Jubek State was a state in South Sudan that existed between 2 October 2015 and 22 February 2020.[3] It contained the national capital, Juba, which is also the largest city in South Sudan. The state bordered include Yei River State to the southwest, Amadi State to the west, Terekeka State to the north, and Imatong State to the east.[4]

Jubek State
Former States of South Sudan
2015–2020
Jubek in South Sudan 2015.svg
Location of Jubek State in South Sudan
CapitalJuba[1]
Population 
• 2014
492,970
History
History 
• Established
October 2 2015
• Disestablished
February 22 2020
Political subdivisions14 Counties[2]
Preceded by
Succeeded by
Central Equatoria
Central Equatoria
Today part ofCentral Equatoria

HistoryEdit

On 2 October 2015, the president of South Sudan issued a decree establishing 28 states in order to replace the 10 constitutionally established states.[5] The decree established the new states mostly among ethnic lines. A number of opposition parties and civil society groups challenged the constitutionality of the decree, and these actions led to president Salva Kiir to take the decree to parliament for approval as a constitutional amendment.[6] In November the South Sudanese parliament empowered President Kiir to create new states.[7]

As part of that reorganization, the former Juba County was turned into a separate state and renamed "Jubek". Augustino Jadalla Wani was appointed as the governor of Jubek State on 24 December 2015.[8]

Administrative divisionsEdit

As part of the 2016 reorganization, Jubek State was divided into fourteen counties, that were fully implemented on 16 September 2016. They are Lodu, Luri, Mongalla, Gondokoro, Rejaf, Wonduruba, Lobonok, Bungu, Ganji (Ganzi), Dollo, Rokon, Lyria and Oponi.

Each county also got its own commissioner.[2]

GeographyEdit

RiversEdit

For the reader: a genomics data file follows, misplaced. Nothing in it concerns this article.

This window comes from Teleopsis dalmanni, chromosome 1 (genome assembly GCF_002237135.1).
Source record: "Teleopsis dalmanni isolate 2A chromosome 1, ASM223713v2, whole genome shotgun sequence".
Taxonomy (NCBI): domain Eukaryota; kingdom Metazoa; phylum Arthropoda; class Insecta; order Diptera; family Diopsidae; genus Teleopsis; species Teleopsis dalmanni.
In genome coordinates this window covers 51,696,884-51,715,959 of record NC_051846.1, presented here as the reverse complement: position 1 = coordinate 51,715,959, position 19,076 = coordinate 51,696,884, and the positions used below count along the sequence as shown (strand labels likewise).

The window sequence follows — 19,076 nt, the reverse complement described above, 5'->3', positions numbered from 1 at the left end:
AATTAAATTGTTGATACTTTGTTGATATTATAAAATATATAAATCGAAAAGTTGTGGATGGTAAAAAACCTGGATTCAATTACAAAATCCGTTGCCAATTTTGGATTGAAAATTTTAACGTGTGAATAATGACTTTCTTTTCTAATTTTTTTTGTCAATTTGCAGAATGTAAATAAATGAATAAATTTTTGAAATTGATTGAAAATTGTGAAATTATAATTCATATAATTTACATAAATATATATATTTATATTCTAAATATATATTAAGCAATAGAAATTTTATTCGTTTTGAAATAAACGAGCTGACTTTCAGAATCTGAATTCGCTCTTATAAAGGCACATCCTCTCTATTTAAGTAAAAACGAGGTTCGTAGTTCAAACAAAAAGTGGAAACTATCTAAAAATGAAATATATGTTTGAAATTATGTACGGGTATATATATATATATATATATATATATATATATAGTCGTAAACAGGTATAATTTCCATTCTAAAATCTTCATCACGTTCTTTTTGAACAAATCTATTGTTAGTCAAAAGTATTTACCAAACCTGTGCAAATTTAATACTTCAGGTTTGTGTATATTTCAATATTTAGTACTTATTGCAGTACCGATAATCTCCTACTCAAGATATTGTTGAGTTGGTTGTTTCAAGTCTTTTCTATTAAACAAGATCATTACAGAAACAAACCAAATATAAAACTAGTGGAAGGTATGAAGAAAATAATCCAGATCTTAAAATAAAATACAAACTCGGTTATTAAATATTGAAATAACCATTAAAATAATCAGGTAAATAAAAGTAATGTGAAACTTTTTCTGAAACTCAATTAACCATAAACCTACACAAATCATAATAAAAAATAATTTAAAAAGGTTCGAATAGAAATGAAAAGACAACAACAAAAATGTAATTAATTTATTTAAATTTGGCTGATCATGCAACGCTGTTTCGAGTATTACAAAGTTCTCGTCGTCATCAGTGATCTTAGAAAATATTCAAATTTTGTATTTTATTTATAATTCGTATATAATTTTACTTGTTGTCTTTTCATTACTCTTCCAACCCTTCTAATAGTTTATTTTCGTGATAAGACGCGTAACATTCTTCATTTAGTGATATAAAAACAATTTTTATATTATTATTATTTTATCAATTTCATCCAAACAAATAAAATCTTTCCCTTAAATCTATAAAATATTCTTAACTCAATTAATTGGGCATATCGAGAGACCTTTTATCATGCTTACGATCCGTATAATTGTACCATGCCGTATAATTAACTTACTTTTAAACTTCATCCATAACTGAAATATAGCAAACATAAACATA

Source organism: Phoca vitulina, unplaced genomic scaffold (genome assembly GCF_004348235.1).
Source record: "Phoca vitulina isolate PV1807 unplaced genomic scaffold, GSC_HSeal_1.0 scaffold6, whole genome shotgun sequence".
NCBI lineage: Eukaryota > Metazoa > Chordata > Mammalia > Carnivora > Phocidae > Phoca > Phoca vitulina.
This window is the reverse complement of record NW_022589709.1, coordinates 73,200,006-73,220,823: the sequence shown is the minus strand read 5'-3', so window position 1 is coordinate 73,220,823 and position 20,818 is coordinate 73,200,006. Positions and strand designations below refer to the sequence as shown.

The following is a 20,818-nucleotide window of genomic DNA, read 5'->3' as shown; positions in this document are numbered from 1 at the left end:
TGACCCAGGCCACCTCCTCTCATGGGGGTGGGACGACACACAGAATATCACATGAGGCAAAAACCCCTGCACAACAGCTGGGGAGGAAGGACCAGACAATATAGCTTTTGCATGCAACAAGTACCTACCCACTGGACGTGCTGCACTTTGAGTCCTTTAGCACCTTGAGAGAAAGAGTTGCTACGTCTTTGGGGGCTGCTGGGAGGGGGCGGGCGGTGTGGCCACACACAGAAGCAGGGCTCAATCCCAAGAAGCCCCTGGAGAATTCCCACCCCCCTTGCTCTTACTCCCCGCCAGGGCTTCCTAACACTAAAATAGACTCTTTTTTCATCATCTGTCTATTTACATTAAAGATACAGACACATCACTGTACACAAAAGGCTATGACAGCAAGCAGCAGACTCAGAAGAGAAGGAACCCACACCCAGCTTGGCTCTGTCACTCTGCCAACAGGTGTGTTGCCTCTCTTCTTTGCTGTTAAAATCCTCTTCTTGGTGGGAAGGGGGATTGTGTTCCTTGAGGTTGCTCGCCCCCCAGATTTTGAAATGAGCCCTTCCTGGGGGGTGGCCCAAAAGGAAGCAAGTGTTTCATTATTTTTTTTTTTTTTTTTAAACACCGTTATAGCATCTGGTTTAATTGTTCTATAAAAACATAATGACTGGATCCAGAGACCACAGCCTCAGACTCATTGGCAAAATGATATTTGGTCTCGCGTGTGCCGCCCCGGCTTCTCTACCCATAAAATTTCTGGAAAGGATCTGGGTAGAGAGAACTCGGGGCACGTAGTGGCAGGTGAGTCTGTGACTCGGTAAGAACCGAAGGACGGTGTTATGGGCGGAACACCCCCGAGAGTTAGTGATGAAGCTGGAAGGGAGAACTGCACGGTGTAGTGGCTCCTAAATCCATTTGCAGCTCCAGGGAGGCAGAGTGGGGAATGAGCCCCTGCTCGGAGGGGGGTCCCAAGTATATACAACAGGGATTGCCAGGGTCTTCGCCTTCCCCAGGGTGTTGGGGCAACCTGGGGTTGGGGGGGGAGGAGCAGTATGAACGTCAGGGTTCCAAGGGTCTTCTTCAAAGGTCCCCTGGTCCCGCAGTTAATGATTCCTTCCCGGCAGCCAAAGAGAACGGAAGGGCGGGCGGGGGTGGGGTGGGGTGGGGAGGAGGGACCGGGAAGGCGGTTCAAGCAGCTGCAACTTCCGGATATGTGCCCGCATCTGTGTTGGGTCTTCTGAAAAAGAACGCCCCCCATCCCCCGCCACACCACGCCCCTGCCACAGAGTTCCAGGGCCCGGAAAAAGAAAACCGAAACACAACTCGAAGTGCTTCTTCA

The state is crossed from south to north by the White Nile, which is called locally Bahr el-Jebel ("Mountain River" in Arabic) or Sukiri. The capital Juba is located on its west bank. The state contains several tributaries of the White Nile, including the Koda, Kaia, Ayi, Loiforo (Lefureur), Kit, Luri, Nvigera, Lori, and Gwar.[9]

Towns and citiesEdit

Juba is the capital of Jubek state, as it was of the former Juba County. It is also the capital and most populous city of the entre country of South Sudan.[10]

The following is a partial list of the towns and cities in Jubek (and formerly in Juba County):[11][12][13][14]

County capitalsEdit

Other towns and villagesEdit

PeaksEdit

This is a partial list of hills and mountains in Jubke State:[15][14]

ReferencesEdit

  1. ^ "Jubek State calls upon TGoNU to protect traders". The National Mirror. 8 August 2016. Archived from the original on 5 March 2017. Retrieved 14 August 2016.
  2. ^ a b "Jubek Governor Creates 14 Counties, Appoints Commissioners". Gurtong. 17 February 2016. Retrieved 14 August 2016.
  3. ^ Mutambo, Aggrey. "S. Sudan govt agrees to reduce states to 10 to maintain peace". The East African. Retrieved February 15, 2020.
  4. ^ "Jubek State". south-sudan.biz. Archived from the original on 20 October 2016. Retrieved 19 October 2016.
  5. ^ "Kiir and Makuei want 28 states in South Sudan". Radio Tamazuj. Archived from the original on 2015-12-08.
  6. ^ "Kiir pressured into taking decree to parliament for approval". Radio Tamazuj. Archived from the original on 2016-03-04.
  7. ^ "South Sudan's Kiir appoints governors of 28 new states". Sudan Tribune.
  8. ^ "South Sudan's President appoints 28 Governors, defies peace agreement". South Sudan News Agency. 24 December 2015. Archived from the original on 19 January 2016.
  9. ^ (2012): "South Sudan: Central Equatoria State Map (as of 27 March 2012) - Reference Map". UN Office for the Coordination of Humanitarian Affairs. From the ReliefWeb.int site, accessed on 2019-03-24.
  10. ^ Juba City: Infrastructure, Services and Environment Archived 2016-09-22 at the Wayback Machine African Executive (June 21, 2016)
  11. ^ a b c d e f g h i j k l m n o p (2013): "South Sudan: Central Equatoria State - Detailed Transport Map (as of 17 Jan 2013)". World Food Programme, Logistics Cluster. From the ReliefWeb.int site, accessed on 2019-03-24.
  12. ^ a b c d e f g h i j k l m n o p q Google Maps: "Jubek state". Accessed on 2019-03-23
  13. ^ a b c d (2016): "South Sudan: Central equatoria - Base Map (as of 15 December 2016)". Médecins Sans Frontières. From the ReliefWeb.int site, accessed on 2019-03-24.
  14. ^ a b c d e f US Army: "Sheet NB36, Series 1301, Edition 2 AMS 3: Mongwalla". Maps for the World site, Map txu-oclc-6654394-nb-36-3rd-ed. Accessed on 2019-03-24.
  15. ^ a b c d e f g h i j Russian Army: "Map E36 X 83-T6" Maps for the world website, Map 500k--b36-3. Accessed on 2019-03-24.

External linksEdit